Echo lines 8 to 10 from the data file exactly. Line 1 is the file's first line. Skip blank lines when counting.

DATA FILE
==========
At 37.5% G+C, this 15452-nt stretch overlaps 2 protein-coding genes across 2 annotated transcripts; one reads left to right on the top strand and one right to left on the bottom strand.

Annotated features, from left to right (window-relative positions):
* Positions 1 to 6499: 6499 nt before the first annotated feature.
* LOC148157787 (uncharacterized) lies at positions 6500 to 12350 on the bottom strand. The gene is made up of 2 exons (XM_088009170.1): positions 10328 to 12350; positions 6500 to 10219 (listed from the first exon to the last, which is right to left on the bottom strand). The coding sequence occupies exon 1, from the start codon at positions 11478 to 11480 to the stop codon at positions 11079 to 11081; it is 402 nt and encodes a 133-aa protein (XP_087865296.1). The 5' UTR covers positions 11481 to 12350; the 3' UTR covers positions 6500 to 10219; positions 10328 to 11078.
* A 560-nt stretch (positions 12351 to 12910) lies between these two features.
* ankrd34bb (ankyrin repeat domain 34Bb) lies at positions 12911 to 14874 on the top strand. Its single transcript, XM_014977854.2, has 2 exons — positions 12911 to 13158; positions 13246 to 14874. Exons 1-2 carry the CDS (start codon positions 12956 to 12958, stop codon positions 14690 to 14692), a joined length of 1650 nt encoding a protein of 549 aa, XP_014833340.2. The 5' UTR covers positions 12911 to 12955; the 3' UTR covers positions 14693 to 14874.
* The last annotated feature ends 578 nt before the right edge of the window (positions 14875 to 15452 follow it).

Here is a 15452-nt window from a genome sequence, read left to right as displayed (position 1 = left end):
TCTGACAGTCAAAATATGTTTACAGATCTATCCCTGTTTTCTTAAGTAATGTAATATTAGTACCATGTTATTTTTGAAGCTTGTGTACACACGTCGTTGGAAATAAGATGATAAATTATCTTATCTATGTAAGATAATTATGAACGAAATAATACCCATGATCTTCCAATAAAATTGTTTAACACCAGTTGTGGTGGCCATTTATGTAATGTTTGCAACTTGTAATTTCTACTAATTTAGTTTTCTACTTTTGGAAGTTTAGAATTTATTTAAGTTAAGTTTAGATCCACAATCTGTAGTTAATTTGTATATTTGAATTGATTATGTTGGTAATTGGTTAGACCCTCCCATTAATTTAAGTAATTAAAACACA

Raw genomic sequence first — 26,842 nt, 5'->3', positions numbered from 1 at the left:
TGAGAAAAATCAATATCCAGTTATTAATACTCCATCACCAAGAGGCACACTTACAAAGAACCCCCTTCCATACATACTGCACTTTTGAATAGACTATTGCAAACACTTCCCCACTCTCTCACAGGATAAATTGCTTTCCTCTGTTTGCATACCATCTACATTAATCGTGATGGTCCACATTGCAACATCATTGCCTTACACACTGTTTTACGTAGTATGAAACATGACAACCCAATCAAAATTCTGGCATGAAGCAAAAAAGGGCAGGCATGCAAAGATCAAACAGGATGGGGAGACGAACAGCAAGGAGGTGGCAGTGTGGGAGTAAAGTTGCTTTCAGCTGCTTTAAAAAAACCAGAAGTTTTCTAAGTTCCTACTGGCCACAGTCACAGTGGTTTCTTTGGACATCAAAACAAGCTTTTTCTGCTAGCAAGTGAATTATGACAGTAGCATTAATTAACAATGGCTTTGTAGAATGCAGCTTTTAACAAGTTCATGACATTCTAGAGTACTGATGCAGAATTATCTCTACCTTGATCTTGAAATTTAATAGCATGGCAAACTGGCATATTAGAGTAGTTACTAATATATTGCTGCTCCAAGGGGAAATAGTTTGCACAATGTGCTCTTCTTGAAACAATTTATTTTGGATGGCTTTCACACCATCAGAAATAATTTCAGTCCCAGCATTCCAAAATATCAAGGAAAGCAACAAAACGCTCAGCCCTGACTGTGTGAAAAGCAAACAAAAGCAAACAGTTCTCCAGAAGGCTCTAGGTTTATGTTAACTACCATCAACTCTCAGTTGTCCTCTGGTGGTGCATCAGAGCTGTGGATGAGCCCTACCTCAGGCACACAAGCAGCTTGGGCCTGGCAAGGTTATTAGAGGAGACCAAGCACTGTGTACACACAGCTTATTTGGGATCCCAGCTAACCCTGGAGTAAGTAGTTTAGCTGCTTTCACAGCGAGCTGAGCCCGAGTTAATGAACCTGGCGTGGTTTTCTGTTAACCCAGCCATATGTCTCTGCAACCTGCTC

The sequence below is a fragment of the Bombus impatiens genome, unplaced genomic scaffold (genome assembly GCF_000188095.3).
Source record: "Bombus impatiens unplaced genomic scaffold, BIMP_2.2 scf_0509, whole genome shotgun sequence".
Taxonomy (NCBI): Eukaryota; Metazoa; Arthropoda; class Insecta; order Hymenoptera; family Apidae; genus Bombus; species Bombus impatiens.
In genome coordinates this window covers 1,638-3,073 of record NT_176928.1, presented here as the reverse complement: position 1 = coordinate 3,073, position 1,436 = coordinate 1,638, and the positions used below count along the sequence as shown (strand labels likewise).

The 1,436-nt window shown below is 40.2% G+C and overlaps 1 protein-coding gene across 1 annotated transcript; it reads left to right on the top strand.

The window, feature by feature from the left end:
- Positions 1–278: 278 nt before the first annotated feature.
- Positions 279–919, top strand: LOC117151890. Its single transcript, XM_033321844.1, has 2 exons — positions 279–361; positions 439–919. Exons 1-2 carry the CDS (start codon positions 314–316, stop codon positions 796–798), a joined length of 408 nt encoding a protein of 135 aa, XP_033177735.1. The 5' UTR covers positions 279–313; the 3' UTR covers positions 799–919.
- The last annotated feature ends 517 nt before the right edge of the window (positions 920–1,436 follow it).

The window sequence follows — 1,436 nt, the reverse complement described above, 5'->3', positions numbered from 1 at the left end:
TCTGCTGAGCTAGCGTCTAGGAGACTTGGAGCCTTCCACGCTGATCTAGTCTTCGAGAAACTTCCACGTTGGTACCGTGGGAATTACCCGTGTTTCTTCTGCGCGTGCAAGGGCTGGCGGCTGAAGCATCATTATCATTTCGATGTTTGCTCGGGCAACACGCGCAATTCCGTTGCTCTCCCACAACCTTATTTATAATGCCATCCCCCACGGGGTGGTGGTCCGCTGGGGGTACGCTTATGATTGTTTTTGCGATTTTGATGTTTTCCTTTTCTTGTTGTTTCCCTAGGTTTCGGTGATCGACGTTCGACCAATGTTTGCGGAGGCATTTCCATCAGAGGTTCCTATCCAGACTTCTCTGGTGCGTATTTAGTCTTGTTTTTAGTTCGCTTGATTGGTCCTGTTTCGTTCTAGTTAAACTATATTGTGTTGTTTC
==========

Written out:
Here is a 15452-nt window from a genome sequence, read left to right as displayed (position 1 = left end):
TCTGACAGTCAAAATATGTTTACAGATCTATCCCTGTTTTCTTAAGTAATGTAATATTAGTACCATGTTATTTTTGAAGCTTGTGTACACACGTCGTTGGAAATAAGATGATAAATTATCTTATCTATGTAAGATAATTATGAACGAAATAATACCCATGATCTTCCAATAAAATTGTTTAACACCAGTTGTGGTGGCCATTTATGTAATGTTTGCAACTTGTAATTTCTACTAATTTAGTTTTCTACTTTTGGAAGTTTAGAATTTATTTAAGTTAAGTTTAGATCCACAATCTGTAGTTAATTTGTATATTTGAATTGATTATGTTGGTAATTGGTTAGACCCTCCCATTAATTTAAGTAATTAAAACACA

Raw genomic sequence first — 26,842 nt, 5'->3', positions numbered from 1 at the left: